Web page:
Okay, those are the tips. Trip report begins next time.

Nitpicker's corner: Numbers have been rounded for simplicity of presentation.

Comments (13)
  1. Raymond – Sounds like you had a good time.  And it almost makes me want to get into biking (almost, not quite yet).  

  2. keithmo says:

    Kasia and I did the 2-day STP this year — our first time, and we have a total blast. We’re definitely doing it again next year.

  3. Juan says:

    Great advice!  Heck, that’s fine advice for training for long races, not just bike tours.  For what it’s worth, the best way I’ve found to reduce pit time:  eat on the bike.  Working in pairs to fix flats reduces time too.

  4. joe says:

    “If you are into performance statistics, you can bring a digital camera (or use the one built into your phone) and take a picture as you arrive at each stop, and again as you leave.”

    dude…. get a GPS. Garmin Forerunner 305. I don’t bike or run without it anymore

    [That’s a bit of an investment for just one ride, though. -Raymond]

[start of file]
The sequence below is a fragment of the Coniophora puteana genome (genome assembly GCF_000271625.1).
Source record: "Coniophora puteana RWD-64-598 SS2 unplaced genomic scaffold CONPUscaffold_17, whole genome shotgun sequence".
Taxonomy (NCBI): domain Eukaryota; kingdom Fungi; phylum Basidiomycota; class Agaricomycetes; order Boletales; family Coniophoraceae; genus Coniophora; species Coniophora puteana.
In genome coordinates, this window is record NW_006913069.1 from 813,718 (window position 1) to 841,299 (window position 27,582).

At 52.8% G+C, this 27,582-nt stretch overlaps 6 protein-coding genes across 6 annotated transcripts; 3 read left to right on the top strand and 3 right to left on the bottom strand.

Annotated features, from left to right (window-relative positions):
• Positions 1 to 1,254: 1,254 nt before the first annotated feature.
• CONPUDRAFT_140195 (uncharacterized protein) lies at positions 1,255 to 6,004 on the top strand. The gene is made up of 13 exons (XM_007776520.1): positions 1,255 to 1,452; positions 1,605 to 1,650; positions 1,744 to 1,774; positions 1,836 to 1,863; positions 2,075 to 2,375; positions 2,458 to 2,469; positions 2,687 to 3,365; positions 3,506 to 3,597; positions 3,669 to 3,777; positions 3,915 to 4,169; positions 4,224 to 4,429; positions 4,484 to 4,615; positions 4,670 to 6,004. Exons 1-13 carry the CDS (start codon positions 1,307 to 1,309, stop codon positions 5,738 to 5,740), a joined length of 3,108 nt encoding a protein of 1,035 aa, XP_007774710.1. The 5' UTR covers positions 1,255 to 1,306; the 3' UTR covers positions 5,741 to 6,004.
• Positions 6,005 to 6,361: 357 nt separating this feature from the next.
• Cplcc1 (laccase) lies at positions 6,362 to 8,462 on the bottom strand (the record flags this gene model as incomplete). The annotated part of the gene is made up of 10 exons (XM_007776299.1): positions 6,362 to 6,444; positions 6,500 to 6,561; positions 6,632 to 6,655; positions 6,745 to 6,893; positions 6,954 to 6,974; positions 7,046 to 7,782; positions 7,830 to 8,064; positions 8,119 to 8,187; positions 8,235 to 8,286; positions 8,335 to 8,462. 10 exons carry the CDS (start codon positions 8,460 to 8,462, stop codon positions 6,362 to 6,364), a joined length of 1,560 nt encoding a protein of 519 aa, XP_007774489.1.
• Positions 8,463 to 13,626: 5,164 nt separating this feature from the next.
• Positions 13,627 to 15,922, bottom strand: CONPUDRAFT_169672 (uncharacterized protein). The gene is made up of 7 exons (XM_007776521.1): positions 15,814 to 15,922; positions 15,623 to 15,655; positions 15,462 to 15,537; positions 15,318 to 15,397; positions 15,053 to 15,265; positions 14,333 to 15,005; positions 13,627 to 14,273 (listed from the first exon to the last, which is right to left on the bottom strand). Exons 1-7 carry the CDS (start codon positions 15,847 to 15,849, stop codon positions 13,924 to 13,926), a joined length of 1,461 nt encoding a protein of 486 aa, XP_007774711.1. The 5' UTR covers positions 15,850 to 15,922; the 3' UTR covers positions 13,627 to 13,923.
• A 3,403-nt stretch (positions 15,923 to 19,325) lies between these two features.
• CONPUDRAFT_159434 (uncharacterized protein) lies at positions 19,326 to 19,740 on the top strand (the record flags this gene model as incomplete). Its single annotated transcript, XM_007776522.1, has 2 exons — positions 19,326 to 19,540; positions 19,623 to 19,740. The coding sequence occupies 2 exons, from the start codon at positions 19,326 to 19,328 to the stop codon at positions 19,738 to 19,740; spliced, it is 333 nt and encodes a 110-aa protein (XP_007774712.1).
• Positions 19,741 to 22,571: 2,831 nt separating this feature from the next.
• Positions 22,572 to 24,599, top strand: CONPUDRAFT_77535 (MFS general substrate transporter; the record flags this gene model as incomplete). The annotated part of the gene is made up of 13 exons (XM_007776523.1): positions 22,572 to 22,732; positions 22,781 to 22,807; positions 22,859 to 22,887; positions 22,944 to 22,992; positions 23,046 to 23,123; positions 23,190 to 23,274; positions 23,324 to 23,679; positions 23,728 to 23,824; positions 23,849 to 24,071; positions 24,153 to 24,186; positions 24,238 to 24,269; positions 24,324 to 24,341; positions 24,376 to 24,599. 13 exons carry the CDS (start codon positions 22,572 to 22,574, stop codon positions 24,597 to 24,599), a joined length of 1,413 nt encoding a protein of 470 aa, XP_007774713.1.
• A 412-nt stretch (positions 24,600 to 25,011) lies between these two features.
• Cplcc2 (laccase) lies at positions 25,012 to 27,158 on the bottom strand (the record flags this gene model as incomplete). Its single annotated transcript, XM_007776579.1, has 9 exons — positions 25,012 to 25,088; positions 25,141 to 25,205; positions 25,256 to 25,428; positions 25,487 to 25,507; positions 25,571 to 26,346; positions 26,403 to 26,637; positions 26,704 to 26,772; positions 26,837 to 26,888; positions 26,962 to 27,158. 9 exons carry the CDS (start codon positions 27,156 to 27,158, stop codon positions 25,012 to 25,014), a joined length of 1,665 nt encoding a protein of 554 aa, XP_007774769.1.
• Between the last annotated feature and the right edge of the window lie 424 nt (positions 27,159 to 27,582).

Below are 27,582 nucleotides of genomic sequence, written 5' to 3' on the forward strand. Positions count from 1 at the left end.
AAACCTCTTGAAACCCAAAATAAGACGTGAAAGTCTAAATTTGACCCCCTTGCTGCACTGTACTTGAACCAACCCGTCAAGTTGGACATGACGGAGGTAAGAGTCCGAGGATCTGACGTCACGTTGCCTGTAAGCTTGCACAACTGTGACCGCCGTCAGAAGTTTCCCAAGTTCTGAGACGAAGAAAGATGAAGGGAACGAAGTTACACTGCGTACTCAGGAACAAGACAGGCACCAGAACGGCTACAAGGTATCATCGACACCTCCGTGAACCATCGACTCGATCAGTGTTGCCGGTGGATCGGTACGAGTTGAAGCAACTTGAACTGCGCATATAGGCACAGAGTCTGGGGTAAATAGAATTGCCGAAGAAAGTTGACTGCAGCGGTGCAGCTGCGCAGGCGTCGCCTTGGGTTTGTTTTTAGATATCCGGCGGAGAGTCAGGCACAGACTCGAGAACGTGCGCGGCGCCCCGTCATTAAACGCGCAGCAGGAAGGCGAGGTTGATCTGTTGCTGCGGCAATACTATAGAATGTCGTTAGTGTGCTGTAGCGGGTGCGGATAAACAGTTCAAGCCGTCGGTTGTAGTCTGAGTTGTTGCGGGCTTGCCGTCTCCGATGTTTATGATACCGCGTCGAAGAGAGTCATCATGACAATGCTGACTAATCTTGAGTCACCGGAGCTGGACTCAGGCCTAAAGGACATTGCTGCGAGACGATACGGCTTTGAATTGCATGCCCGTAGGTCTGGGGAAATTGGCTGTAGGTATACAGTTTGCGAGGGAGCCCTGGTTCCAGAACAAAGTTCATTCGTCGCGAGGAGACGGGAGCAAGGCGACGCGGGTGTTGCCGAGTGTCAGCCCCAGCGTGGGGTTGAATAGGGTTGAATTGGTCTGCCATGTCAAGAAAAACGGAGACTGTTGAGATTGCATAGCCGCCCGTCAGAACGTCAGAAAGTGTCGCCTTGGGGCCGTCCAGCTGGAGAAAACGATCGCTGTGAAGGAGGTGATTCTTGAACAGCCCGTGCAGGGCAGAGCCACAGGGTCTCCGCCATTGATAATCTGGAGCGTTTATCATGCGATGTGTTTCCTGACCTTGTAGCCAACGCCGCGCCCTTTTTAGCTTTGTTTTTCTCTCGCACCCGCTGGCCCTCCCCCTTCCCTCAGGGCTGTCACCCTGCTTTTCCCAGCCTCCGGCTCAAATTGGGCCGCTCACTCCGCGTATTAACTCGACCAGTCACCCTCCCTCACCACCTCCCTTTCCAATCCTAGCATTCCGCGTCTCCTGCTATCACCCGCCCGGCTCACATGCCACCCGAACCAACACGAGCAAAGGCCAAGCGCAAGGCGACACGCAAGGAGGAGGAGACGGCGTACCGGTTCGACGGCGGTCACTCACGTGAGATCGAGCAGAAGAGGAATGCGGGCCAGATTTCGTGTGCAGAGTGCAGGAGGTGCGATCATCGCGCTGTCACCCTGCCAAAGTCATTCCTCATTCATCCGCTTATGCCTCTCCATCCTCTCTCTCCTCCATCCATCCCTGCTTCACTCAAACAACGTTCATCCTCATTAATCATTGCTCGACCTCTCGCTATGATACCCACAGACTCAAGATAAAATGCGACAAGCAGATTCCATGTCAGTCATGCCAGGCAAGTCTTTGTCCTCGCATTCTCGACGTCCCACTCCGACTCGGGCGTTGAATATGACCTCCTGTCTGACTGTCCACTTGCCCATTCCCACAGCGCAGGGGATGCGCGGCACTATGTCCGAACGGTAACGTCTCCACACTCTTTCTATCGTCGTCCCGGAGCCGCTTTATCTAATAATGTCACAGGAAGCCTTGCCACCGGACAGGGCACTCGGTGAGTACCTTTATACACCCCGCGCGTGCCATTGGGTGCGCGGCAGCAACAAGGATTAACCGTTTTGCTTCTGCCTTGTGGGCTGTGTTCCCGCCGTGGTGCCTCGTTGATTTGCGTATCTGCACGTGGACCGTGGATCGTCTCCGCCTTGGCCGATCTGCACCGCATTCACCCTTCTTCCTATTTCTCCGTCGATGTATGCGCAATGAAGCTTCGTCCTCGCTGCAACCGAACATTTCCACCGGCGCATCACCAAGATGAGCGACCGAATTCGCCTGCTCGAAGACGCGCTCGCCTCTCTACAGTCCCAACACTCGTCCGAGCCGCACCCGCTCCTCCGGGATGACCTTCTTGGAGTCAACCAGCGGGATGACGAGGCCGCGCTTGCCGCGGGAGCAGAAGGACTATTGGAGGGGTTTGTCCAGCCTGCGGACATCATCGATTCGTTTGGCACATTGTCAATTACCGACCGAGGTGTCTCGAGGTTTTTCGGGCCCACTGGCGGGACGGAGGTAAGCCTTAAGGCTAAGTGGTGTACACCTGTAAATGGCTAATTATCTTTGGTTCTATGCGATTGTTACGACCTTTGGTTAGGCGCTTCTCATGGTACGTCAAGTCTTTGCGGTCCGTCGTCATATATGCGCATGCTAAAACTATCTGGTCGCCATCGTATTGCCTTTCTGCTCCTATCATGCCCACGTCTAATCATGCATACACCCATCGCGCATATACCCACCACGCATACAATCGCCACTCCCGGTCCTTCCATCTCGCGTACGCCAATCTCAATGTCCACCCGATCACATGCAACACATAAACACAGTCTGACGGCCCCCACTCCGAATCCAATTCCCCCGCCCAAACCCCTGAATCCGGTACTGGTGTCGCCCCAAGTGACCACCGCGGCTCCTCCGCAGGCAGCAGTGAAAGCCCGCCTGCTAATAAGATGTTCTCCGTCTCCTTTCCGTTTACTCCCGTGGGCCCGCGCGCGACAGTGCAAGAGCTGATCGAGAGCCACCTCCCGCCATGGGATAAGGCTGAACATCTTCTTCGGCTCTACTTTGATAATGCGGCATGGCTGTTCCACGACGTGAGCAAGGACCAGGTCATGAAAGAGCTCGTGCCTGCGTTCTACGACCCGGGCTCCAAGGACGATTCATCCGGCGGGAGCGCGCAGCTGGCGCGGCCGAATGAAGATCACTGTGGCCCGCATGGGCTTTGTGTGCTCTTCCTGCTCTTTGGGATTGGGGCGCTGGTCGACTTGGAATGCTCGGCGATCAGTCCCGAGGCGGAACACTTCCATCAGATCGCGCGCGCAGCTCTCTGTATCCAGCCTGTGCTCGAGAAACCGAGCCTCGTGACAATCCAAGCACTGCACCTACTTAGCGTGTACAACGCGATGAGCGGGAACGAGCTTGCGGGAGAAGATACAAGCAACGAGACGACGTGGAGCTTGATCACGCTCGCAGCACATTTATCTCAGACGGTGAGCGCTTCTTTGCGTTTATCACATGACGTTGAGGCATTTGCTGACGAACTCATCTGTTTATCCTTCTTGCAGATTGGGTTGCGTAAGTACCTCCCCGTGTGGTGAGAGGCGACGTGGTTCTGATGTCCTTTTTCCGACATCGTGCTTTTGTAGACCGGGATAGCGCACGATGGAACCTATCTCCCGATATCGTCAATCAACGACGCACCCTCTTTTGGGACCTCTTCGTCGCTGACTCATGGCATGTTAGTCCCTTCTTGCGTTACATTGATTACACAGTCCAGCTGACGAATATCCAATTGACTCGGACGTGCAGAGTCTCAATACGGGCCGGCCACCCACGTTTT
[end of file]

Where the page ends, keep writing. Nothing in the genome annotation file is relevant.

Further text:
5. Aaron says:

    Hi Raymond – The STP sounds like a fun ride.  Those are some great tips for any long distance ride.

    I just finished the Tri-State Trek (www.tristatetrek.com) and you forgot one other very important tip:

    Drink a lot of liquids!  Even when you don’t think you need it.

    When we left it was raining and since it was so wet I forgot to drink – by lunchtime I was really ill from lack of hydration.

    Hopefully not a mistake I’ll make again.

  6. DewiMorgan says:

    Ghbleh, you’re making me actually think this exercise stuff might be fun.

    Amusing nitpicker’s corner about the rounding. You’ve taken all the fun I would have had. I can no longer argue that that highway 507 is more correctly known as 507.1 after resurfacing work removed some UI bugs… or that the razor rider only counts as half a person, so it would have been 8998.5 people riding with you. Though perhaps I could still argue he wasn’t a *real* person, giving 8998+j.

  7. Damit says:

    Sounds like you had a good STP experience too, Raymond! It was my first time too and I was pretty nervous about it (especially since the longest ride I’d done before that was an attempted ride to Snoqualmie Falls that didn’t quite get there), but I’m proud to say that I finished the 2 day STP almost exactly as the finish line festival was ending.

    On a hybrid commuter/mountain bicycle, no less, so 13-14 mph was pretty much a high speed for me…

    Do you think you’ll be doing it again next year?

  8. Alex I says:

    Hey Raymond,